Self-described Montana "mountain man" Don Nichols was released on parole Wednesday after serving 32 years for kidnapping a world-class athlete out on a training run in 1984 and killing her would-be rescuer—an attack that drew widespread media coverage and became the subject of a made-for-TV movie. Nichols, who must report to a parole office in Great Falls, was granted parole in April, per the AP, citing coverage in the Missoulian. Nichols, 86, was sentenced to 85 years in prison for kidnapping biathlete Kari Swenson in the mountains near Big Sky and killing Alan Goldstein, a friend helping to search for Swenson when she failed to return home from her run. The reason for the kidnapping? Don wanted Swenson to be a bride for his then 19-year-old son.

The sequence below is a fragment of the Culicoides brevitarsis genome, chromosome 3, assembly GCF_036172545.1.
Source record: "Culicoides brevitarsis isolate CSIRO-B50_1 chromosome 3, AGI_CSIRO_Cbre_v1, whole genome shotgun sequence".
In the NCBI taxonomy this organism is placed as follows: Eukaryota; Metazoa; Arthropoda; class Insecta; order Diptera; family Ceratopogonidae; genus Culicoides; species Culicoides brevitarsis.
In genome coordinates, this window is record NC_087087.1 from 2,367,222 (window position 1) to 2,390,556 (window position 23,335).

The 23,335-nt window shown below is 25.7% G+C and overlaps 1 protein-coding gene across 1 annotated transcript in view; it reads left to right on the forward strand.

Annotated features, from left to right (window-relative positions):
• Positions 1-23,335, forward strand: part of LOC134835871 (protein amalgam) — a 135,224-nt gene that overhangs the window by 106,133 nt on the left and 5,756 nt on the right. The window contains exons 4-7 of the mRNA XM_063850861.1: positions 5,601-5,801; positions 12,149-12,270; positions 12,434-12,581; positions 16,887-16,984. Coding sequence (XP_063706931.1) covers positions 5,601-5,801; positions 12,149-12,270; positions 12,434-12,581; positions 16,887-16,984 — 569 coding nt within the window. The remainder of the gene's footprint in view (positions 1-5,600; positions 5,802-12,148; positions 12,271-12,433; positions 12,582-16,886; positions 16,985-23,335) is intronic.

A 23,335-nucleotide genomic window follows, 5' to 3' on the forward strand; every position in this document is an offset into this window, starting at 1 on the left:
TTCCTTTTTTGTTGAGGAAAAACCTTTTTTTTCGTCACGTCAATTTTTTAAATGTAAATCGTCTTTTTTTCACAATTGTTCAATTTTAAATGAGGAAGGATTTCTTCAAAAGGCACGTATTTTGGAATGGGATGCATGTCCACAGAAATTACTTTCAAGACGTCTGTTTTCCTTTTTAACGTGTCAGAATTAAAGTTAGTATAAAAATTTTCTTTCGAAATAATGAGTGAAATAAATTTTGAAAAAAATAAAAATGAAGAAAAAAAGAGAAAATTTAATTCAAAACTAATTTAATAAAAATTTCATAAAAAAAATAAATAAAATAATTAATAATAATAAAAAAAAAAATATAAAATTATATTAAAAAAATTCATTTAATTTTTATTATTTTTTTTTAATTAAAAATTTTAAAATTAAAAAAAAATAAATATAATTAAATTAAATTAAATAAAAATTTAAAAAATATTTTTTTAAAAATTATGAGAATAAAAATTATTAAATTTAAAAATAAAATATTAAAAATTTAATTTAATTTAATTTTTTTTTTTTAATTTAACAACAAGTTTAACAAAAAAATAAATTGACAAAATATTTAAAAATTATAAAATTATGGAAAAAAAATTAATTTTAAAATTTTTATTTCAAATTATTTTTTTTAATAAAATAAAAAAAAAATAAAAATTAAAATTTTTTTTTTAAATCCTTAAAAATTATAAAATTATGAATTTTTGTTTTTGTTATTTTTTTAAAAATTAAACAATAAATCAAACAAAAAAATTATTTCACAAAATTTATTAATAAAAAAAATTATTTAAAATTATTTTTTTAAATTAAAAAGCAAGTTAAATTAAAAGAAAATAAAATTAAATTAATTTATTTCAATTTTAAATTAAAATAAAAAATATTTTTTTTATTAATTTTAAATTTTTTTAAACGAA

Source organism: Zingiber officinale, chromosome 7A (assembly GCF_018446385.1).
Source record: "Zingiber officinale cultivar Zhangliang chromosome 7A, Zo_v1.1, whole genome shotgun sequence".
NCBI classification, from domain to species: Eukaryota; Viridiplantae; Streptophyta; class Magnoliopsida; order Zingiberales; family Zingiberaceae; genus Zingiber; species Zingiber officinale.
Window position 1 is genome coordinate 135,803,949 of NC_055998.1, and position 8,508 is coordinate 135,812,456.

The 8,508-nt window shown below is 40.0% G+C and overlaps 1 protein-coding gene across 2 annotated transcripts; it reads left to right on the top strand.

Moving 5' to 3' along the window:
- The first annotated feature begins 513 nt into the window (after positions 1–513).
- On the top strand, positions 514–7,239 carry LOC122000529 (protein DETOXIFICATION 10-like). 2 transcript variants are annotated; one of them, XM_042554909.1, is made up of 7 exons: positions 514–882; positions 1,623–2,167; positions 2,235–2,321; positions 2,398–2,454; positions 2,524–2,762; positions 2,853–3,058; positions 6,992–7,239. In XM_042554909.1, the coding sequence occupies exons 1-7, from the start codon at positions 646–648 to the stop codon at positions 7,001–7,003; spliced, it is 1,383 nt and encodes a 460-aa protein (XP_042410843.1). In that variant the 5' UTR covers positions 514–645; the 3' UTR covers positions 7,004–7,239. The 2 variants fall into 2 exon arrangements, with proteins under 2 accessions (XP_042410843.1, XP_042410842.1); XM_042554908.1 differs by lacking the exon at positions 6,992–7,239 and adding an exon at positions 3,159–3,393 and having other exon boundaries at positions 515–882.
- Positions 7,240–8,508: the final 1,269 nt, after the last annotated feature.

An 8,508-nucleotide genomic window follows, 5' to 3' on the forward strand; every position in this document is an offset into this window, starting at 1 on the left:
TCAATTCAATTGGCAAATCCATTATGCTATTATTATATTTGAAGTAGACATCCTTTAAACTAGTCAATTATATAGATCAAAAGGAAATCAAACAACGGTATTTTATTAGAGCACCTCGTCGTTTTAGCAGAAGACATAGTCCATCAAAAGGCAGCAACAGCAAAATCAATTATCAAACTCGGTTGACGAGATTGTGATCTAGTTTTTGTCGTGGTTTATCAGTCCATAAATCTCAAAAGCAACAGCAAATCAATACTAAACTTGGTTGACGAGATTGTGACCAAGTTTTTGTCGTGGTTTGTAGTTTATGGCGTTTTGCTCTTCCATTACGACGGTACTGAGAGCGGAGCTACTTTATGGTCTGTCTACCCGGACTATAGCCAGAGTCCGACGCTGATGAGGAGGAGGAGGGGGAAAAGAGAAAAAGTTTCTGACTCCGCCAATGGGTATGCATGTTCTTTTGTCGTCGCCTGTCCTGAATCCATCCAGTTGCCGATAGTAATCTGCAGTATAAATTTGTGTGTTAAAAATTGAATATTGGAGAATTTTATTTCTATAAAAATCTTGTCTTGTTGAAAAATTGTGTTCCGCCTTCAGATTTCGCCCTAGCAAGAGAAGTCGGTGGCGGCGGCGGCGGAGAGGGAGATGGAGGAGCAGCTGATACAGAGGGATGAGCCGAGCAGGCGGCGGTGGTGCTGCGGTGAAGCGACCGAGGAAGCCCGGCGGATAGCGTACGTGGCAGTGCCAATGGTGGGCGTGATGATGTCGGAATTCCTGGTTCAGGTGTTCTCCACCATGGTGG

Swenson, who was 22, said she was chained up during her ordeal and spotted her would-be rescuers before her abductors did. She yelled at them to leave because Nichols had threatened to shoot anyone who tried to help her. Nichols shot Goldstein, and Nichols' son Dan apparently accidentally shot Swenson. She said she was left for dead with a "sucking chest wound" for hours as Goldstein's body lay nearby. Don and Dan Nichols fled and were arrested five months later after a manhunt in the mountains of southwestern Montana. Dan Nichols was convicted of kidnapping and assault and was released from prison in 1991. The case was the subject of a 1987 made-for-TV movie The Abduction of Kari Swenson, starring Tracy Pollan.